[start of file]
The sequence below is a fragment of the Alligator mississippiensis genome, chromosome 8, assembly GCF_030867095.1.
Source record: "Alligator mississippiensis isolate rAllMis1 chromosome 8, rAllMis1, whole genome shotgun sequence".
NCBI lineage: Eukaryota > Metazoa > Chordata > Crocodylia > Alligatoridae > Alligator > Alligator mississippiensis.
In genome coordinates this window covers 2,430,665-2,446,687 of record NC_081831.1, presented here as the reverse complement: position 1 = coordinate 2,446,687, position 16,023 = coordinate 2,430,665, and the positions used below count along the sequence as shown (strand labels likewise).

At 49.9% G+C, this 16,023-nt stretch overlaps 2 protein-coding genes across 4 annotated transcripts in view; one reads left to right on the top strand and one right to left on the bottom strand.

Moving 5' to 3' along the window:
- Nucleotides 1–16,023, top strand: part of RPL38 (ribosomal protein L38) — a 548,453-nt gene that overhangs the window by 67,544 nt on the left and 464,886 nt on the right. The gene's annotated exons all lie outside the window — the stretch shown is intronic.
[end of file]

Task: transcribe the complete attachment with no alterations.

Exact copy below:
The sequence below is a fragment of the Alligator mississippiensis genome, chromosome 8, assembly GCF_030867095.1.
Source record: "Alligator mississippiensis isolate rAllMis1 chromosome 8, rAllMis1, whole genome shotgun sequence".
NCBI lineage: Eukaryota > Metazoa > Chordata > Crocodylia > Alligatoridae > Alligator > Alligator mississippiensis.
In genome coordinates this window covers 2,430,665-2,446,687 of record NC_081831.1, presented here as the reverse complement: position 1 = coordinate 2,446,687, position 16,023 = coordinate 2,430,665, and the positions used below count along the sequence as shown (strand labels likewise).

At 49.9% G+C, this 16,023-nt stretch overlaps 2 protein-coding genes across 4 annotated transcripts in view; one reads left to right on the top strand and one right to left on the bottom strand.

Moving 5' to 3' along the window:
- Nucleotides 1–16,023, top strand: part of RPL38 (ribosomal protein L38) — a 548,453-nt gene that overhangs the window by 67,544 nt on the left and 464,886 nt on the right. The gene's annotated exons all lie outside the window — the stretch shown is intronic.